Bradley Whitford cornered the market on creepy white men. Now he's ready to lighten up

Greg Braxton, Los Angeles Times on

Published in Entertainment News

For Bradley Whitford, being bad has had its benefits.

Since first attracting notice with his Emmy-winning portrayal of White House Deputy Chief of Staff Josh Lyman in "The West Wing," the veteran character actor has been a steady presence in several TV series and films, including "Studio 60 on the Sunset Strip," "Trophy Wife," "The Cabin in the Woods" and "Saving Mr. Banks." His specialty has been playing intelligent guys who may have a bit of an edge.

But Whitford's career received a healthy jolt in the past few years, with revelatory portrayals of dangerous, menacing characters in high-profile projects. His role as an awkwardly pleasant neurosurgeon with a sinister racist agenda in Jordan Peele's "Get Out" was highly praised, and his work on Hulu's "The Handmaid's Tale" as the ominous and contradictory Commander Lawrence, one of the key architects of the oppressive Gilead, has earned him an Emmy nomination for guest actor.

That momentum, after a resume full of supporting and featured roles, has finally led Whitford to his first solo lead, starring in NBC's new comedy "Perfect Harmony." This time around, he's breaking good (well, sort of), playing a decent guy with more than a few chips on his shoulder.

The silver-haired Whitford regards "Perfect Harmony" as the latest highlight in a career that has taken on new vitality. In addition to having his name above the title, he's also an executive producer.

"It's an obnoxiously good and lucky time for me," Whitford says with a knowing, good-natured laugh during lunch earlier this month at a noisy Pasadena restaurant. Although the temperature outside has topped 100 degrees, he looks cool and upbeat -- despite the fact he's wearing a denim jacket over his black T-shirt.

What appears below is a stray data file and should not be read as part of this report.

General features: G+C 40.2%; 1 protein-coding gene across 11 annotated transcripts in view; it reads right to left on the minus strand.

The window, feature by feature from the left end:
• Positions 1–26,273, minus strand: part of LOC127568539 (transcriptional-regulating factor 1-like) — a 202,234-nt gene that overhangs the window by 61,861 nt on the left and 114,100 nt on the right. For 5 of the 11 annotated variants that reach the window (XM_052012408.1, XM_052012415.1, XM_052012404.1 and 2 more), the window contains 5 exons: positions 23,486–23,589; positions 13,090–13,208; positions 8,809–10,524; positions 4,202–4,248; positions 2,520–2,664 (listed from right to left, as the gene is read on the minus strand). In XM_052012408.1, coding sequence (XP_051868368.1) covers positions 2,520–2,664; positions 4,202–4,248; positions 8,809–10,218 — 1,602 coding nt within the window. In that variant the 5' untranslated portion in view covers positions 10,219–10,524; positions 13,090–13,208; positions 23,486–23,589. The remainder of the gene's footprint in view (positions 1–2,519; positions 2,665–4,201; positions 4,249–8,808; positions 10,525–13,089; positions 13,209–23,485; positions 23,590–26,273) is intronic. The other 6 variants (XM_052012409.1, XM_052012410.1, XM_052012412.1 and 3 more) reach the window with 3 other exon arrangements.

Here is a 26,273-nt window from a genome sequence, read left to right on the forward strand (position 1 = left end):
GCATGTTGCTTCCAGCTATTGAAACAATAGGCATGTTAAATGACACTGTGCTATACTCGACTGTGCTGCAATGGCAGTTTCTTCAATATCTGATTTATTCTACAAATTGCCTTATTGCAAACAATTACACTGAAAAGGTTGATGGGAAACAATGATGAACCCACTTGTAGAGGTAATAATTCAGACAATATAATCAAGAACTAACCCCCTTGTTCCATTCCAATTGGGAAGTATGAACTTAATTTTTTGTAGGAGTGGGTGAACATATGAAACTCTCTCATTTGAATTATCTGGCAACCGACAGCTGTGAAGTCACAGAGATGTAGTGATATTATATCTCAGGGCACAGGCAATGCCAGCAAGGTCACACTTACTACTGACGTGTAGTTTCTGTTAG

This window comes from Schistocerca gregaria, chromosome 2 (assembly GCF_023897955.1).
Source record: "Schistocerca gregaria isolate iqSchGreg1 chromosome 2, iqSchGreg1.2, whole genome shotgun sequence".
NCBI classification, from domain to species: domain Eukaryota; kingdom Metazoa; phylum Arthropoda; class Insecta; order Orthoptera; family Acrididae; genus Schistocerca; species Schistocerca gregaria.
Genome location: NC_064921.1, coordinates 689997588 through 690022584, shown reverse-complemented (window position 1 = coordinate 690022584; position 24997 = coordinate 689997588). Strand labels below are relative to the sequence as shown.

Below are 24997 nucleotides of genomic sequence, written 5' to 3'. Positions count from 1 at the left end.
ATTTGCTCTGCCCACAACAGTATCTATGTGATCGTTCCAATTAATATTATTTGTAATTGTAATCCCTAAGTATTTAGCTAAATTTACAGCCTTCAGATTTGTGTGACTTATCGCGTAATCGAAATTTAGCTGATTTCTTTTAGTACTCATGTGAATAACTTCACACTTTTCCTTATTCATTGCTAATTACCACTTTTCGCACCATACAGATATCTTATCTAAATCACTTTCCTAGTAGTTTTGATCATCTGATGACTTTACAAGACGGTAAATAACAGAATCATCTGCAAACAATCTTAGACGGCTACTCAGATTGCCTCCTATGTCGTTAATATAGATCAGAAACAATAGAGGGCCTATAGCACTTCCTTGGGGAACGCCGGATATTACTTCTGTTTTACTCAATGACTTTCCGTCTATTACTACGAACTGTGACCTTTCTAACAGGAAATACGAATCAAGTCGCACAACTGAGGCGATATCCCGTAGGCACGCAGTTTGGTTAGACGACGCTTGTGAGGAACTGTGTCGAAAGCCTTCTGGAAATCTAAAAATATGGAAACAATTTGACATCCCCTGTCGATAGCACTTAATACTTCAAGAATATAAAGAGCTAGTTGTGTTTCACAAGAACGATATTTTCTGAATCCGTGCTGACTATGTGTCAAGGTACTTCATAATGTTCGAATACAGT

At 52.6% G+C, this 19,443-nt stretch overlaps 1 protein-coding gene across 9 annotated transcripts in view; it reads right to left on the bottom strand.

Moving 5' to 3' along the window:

He makes a joke about his recent gallery of dark characters: "My wheelhouse seems to be playing creepy white privilege." But the challenge of taking on figures whose political philosophies are diametrically opposed to his own liberal views -- and the success he's had doing so -- has given him the confidence to take more risks as a performer.

And if professional accolades weren't enough, he got married just a few months ago to Amy Landecker, who also appears in "The Handmaid's Tale." The couple met around five years ago when they were in the cast of "Transparent." (He previously was married to actress Jane Kaczmarek. They divorced in 2010.)

Whitford is still getting used to his heightened celebrity. He is particularly amused by the "very weird" phenomenon of young black men who recognize him and want to take selfies, "with me acting like I'm auctioning them off."

"Perfect Harmony" stars Whitford as Arthur Cochran, a former Princeton music professor who feels he has little to live for after the death of his wife. But when he happens upon a small-town choir who lack the requisite chemistry, the crusty Cochran finds new purpose in trying to get the singers in sync. The members of the choir in turn believe Cochran might be the answer to their prayers to deal with their dysfunction and help them in competitions.


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